Governor Announces $1 Billion Broadband Plan
Gov. Jim Justice announced today a new $1 billion dollar broadband strategy for the state of West Virginia alongside state and federal officials including Sen. Joe Manchin, Congressman David McKinley and Congresswoman Carol Miller.
The state Broadband Office estimates this program will expand broadband availability to at least 200,000 new locations in West Virginia.
The plan combines $236 million from state broadband monies with $362 million dollars from the Federal Communications Commission. An additional $120 million of the funding comes from other state and federal sources for a total of $718 million. That money will be used to attract matching funds from private-sector and local government partners to reach $1 billion dollars.
According to FCC data, at least 30 percent of the state’s rural homes and businesses currently lack adequate broadband access, leaving West Virginia with one of the nation’s lowest broadband connectivity rates. Broadband expansion in West Virginia has been hindered by the cost of extending networks into mountainous rural areas.
“This is surely a landmark day for West Virginia,” Gov. Justice said. “We’ve been talking for years about how to fix the rural broadband problem. Now we’re finally going to do it.
According to a press release, the state has spent more than two years comprehensively mapping broadband access around the state, resulting in a detailed inventory of underserved locations that will allow pinpoint funding allocation.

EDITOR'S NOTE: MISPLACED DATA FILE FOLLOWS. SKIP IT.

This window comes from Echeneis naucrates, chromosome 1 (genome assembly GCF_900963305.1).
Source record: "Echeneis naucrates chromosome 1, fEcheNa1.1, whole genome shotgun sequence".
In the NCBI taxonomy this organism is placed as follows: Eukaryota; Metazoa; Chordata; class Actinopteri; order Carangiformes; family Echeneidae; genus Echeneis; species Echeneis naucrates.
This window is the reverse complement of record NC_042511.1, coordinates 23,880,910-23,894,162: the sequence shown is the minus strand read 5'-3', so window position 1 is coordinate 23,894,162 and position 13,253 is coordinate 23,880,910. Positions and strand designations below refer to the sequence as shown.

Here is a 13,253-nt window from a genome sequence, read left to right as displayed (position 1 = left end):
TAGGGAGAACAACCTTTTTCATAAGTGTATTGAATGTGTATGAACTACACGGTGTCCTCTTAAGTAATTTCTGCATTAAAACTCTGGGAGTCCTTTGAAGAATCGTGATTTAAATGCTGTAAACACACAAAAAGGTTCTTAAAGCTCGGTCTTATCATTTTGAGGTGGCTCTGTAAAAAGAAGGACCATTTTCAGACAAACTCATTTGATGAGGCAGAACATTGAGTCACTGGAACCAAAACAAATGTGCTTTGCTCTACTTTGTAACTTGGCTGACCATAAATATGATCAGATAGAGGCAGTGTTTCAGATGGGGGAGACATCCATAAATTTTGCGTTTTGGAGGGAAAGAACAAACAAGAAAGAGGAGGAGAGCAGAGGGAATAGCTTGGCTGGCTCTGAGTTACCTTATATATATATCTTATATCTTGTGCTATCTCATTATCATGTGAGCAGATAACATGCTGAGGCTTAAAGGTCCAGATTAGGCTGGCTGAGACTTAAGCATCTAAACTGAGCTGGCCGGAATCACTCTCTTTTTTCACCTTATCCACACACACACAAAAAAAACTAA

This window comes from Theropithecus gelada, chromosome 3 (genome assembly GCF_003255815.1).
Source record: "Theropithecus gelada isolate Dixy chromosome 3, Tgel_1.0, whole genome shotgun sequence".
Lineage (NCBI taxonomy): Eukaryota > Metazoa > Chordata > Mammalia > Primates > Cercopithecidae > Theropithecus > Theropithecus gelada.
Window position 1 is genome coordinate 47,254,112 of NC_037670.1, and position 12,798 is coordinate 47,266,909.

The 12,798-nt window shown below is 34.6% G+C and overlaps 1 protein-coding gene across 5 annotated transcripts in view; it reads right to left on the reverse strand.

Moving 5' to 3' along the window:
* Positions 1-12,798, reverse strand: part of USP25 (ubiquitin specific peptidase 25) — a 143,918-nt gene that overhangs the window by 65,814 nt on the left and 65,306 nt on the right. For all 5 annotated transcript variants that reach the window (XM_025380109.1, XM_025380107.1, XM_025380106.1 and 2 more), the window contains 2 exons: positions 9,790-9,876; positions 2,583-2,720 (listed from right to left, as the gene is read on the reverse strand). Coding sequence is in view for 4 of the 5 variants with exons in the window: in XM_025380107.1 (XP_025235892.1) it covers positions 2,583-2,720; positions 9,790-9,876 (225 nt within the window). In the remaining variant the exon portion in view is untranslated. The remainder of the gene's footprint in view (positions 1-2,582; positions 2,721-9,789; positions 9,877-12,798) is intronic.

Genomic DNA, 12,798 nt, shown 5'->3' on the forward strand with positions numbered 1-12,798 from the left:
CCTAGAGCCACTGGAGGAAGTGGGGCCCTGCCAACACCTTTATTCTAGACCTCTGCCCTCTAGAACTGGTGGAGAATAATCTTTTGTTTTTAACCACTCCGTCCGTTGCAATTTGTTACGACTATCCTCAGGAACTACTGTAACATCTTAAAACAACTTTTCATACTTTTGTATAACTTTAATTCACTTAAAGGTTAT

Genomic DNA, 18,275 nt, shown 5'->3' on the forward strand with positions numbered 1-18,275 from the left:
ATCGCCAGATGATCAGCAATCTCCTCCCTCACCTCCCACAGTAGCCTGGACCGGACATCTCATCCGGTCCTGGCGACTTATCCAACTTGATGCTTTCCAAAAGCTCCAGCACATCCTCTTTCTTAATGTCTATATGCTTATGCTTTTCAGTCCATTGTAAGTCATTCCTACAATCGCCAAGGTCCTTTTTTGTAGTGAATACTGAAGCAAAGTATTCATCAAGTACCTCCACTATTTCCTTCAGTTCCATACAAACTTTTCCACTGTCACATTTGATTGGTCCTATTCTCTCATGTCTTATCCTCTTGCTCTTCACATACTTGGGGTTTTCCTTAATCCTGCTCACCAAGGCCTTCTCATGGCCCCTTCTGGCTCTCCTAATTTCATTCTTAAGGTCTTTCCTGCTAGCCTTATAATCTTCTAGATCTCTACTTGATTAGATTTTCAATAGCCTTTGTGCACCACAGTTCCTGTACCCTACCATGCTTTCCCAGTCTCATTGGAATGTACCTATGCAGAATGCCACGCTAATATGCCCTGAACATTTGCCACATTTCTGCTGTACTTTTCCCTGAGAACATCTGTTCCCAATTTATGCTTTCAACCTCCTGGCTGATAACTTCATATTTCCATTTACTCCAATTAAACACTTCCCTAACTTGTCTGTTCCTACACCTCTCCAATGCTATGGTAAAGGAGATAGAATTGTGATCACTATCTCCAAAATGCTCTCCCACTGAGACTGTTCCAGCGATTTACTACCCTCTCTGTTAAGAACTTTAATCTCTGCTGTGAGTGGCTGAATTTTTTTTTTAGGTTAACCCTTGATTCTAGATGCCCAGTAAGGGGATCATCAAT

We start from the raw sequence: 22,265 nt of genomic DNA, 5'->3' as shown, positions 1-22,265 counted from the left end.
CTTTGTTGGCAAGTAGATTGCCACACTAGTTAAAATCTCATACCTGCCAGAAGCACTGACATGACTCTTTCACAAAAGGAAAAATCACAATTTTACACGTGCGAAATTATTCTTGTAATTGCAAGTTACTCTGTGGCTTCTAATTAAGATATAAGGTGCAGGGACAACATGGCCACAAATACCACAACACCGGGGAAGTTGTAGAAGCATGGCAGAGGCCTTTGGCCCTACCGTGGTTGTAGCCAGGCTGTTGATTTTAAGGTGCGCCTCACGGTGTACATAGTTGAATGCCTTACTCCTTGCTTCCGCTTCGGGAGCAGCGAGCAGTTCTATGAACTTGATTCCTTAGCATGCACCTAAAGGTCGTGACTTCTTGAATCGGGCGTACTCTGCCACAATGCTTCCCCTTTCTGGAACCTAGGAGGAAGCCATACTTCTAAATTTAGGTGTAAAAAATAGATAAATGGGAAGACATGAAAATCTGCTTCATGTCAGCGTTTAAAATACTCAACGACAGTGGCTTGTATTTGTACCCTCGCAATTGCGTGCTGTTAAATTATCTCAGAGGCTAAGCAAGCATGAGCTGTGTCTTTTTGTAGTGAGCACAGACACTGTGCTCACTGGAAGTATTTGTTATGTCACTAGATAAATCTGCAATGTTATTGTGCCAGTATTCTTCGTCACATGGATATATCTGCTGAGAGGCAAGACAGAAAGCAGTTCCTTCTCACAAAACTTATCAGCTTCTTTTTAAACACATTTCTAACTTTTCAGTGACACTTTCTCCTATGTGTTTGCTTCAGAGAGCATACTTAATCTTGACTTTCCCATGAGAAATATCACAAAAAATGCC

The primary programs involved in the billion-dollar initiative are as follows:
(1) Rural Digital Opportunity Fund: The Federal Communications Commission’s (FCC) Rural Digital Opportunity Fund (RDOF) offers internet service providers (ISPs) funding to extend service to underserved areas. The program centers on a reverse auction in which ISPs compete for grants to connect underserved census tracts, with each tract awarded to the ISP that can connect it with the least amount of federal subsidization.
Each participating ISP must provide the FCC a letter of credit for a portion of its grant award to ensure that its work is completed. This financial requirement creates a major hurdle for smaller ISPs. In September 2020, however, Gov. Justice issued an executive order, EO 66-20, under which the state provides a financial backstop for ISPs that win RDOF awards, opening the door to vastly expanded RDOF participation in West Virginia.
West Virginia now has the highest per-capita rate of RDOF funding in the country at $202 per person, for a total of $362 million. This RDOF funding will be complemented by private investment from participating ISPs to create a minimum expected RDOF impact of $500 million. The program is expected to provide broadband availability to approximately 119,000 homes and businesses over five years.
(2) West Virginia State Broadband Initiative: The strategy’s second major component will be operated by the state Office of Broadband and Broadband Council, using American Rescue Plan Act (ARPA) and state-budget funding. ARPA’s Capital Projects Fund includes $136 million for broadband in West Virginia.
Justice also added an additional $90 million appropriation of ARPA State Fiscal Recovery funds for broadband projects, along with a $10 million appropriation of state general revenue funds for wireless broadband projects to the West Virginia Legislature’s Special Session. These sources will provide $236 million in combined funding for the state’s own competitive broadband projects initiative.